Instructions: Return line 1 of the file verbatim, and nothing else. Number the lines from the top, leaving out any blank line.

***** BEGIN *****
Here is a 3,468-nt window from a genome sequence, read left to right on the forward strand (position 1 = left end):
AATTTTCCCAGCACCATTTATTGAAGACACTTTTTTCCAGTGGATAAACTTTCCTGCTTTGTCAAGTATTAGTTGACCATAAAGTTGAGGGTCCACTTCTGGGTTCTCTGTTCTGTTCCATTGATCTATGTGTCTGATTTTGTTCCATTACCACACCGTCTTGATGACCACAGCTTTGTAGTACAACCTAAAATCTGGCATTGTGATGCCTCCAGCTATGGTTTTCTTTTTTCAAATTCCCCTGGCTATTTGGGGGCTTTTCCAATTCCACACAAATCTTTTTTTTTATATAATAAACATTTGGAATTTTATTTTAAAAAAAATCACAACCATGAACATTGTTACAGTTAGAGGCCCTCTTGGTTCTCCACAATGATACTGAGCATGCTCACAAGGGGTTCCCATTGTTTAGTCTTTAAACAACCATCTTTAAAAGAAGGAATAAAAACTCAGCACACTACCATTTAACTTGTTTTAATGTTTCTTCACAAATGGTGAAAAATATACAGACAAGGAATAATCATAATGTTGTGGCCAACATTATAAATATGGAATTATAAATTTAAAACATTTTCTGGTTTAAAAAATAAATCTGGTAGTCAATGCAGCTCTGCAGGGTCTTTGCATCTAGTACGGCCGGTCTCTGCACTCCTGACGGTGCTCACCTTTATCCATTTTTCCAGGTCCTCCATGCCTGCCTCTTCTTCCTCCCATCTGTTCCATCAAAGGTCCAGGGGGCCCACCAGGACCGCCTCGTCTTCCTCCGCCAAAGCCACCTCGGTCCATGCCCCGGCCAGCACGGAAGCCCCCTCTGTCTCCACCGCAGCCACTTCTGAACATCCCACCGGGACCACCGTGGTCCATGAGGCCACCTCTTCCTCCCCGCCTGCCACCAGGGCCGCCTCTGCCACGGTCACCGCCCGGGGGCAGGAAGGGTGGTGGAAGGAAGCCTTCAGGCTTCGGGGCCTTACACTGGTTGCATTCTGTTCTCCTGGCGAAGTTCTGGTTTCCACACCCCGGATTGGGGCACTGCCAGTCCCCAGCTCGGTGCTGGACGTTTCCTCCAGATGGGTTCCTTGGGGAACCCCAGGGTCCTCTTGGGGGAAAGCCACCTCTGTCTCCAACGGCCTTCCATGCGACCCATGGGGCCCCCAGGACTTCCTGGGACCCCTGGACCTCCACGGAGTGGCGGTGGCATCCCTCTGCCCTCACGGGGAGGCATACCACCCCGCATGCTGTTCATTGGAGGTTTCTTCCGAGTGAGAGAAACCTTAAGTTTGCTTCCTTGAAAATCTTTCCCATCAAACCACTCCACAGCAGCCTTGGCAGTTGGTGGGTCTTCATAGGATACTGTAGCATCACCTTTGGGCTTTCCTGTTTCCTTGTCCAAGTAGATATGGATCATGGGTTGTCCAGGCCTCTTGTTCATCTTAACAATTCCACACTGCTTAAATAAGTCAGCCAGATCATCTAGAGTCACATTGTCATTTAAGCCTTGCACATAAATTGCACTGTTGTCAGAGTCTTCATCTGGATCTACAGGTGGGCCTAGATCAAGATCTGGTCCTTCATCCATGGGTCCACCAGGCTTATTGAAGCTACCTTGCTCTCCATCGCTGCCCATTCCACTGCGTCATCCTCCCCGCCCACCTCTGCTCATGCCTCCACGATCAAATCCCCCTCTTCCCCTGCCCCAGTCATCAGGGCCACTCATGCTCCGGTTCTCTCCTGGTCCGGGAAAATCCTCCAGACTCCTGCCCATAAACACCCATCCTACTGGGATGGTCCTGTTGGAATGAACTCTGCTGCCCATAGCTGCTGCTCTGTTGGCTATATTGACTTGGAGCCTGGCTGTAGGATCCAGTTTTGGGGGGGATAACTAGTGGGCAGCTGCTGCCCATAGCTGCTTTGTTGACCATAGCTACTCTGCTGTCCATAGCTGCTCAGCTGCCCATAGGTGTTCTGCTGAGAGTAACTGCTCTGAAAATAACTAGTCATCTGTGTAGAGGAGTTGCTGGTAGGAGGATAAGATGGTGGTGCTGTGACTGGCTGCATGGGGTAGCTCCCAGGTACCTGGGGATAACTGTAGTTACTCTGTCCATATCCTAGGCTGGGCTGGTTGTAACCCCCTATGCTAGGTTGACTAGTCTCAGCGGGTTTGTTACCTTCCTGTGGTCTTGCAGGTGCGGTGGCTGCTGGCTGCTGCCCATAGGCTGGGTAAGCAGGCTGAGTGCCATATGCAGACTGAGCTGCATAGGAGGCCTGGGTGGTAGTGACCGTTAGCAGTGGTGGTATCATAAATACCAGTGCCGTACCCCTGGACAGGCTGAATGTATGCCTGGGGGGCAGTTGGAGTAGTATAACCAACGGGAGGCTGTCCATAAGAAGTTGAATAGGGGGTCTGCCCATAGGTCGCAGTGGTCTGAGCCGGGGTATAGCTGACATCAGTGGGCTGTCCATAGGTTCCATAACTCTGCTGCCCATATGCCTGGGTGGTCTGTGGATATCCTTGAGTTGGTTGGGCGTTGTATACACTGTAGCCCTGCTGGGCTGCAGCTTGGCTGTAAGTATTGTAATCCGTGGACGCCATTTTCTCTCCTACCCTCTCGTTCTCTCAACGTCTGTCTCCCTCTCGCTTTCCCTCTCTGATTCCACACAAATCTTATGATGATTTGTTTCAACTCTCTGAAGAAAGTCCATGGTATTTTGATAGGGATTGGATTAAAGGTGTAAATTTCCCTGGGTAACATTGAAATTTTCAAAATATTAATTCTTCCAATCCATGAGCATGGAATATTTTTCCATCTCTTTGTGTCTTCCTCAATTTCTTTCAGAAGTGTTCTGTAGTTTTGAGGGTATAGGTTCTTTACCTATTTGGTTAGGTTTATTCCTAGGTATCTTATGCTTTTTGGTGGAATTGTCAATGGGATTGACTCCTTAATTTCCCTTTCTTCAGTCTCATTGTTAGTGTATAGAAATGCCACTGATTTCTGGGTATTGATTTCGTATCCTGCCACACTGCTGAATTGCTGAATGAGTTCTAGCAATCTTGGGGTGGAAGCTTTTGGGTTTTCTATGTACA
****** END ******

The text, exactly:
Here is a 3,468-nt window from a genome sequence, read left to right on the forward strand (position 1 = left end):